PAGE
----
Remember fake artist-gate?
To refresh your memory: last summer, MBW extensively reported on reams of artists on Spotify who weren’t quite what they seemed.
They were, in a very obvious sense, fake – pseudonyms created by songwriters and performers who, for some reason, didn’t wish to be identified on Spotify’s platform.
Why didn’t these acts wish to be identified as their true selves?
Draw your own conclusions from what we discovered:
- Spotify was playlisting every one of these tracks in key first-party lists such as Peaceful Piano (4.6m current followers), Deep Focus (2.8m), Sleep (2.8m), Music For Concentration (932k) and Ambient Chill (756k). We literally couldn’t find one track amongst them that hadn’t been playlisted by Spotify. As a result, these songs were each racking up hundreds of thousands or, in many cases, millions of streams. They exclusively appeared on Spotify and were nowhere to be found on other streaming services.
- Spotify pays out to labels and artists each month on a pro rata basis – ie. each rights-holder gets paid in line with their individual percentage of Spotify’s total stream volume. By racking up millions upon millions of streams, these ‘fake artists’ were claiming a significant, if small, percentage of these royalties.
- Stockholm-based production music house Epidemic Sound later admitted that its composers were behind the ‘fake artists’ – although its CEO, Oscar Höglund, objected to the term. He argued that the reason all (literally all!) of these tracks were being playlisted by Spotify was simply because they were “of a very high quality”.
- The suspicion amongst many senior music industry sources contacted by MBW was that Spotify was licensing these tracks from Epidemic Sound at a lower monetary rate than its typical deals with the major labels and Merlin. If true, this would have seen Spotify retain more money out of each month’s pro rata pot. In other words, it would have meant Spotify was improving its gross margin directly at the expense of labels and ‘non-fake’ artists.
- According to streaming analytics site ChartMetric, the biggest losers in all of this were non-fake ambient/electronic composers. For example, in February 2017, Spotify swapped out 16 tracks on its Ambient Chill playlist by the likes of Brian Eno, Jon Hopkins and Bibio for 28 songs connected to Epidemic Sound.
Things haven’t gotten any better for the major labels: judging by ChartMetric stats analysed by MBW, over 90% of the tracks on Ambient Chill today (August 2) are under the names of fake artists.
ChartMetric data suggests that only one major label – Universal Music Group – has a presence on the playlist, with just two tracks out of 71, equivalent to a 2.8% share.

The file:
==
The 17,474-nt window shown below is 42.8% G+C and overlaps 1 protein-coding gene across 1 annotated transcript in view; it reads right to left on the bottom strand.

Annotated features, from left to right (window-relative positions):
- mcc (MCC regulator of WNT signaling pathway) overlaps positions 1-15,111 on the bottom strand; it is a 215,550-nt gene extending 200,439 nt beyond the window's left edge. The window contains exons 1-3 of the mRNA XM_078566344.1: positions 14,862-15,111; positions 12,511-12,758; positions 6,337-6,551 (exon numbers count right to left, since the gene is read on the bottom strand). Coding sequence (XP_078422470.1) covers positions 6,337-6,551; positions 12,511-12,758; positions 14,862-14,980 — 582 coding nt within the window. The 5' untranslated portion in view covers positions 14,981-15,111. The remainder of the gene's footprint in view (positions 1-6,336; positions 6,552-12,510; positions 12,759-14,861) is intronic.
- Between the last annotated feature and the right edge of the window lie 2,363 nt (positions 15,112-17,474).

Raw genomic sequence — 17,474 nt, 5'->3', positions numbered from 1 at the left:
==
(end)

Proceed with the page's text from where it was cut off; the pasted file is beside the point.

It’s the same story on Sleep, where UMG and Sony can claim only one track each out of 50 songs.
And on Music For Concentration, amongst 80 tracks, Universal owns two while Warner and Sony have one each.
But today, Universal, not to mention real ambient/electronic artists, appear to be fighting back.
And they’re doing so exclusively with Apple Music.
UMG has just announced what it’s calling ‘the first playlist brand to be co-created by Universal Music Group in conjunction with Apple Music… and artist ambassadors’.
In other words, it’s not quite a third-party playlist, and it’s not quite a first-party playlist – it’s somewhere in between.
The skinny: Peaceful Music will be a collection of contemporary and calming music ‘specially curated by today’s leading composers and superstar artists of the genre’.
Revered modern composer Max Richter will be the first artist ambassador to preside over Peaceful Music, ‘making expert selections to provide listeners moments of calm and inner focus’.
Universal says that more ‘legendary and exciting names’ are due to ‘join the movement’ by curating/presenting the playlist in future.
Presumably, they will all be real human beings.
Max Richter said: “The Peaceful Music playlist ranges widely but all the track selections share a common fingerprint – they don’t flood your consciousness and leave enough space for you to think. It’s like a landscape that enables the listener to find a place to rest and reflect.”
Check out why he’s doing it in the video below.
Apple Music does already boast some ‘chill’ playlists of its own, including its sixth biggest playlist, Today’s Chill, the more dance-influenced Chill House (which, according to ChartMetric, is currently Apple’s 60th most popular playlist) and Piano Chill (at No.64).
It will be interesting to see where Peaceful Music lands amongst this list – and whether the front-and-center presence of bona fide artists makes a difference to its popularity.
Apple Music recently overtook Spotify’s subscriber base in North America. According to MBW’s calculations, both services now have comfortably more than 25m subscribers each across the US and Canada.Music Business Worldwide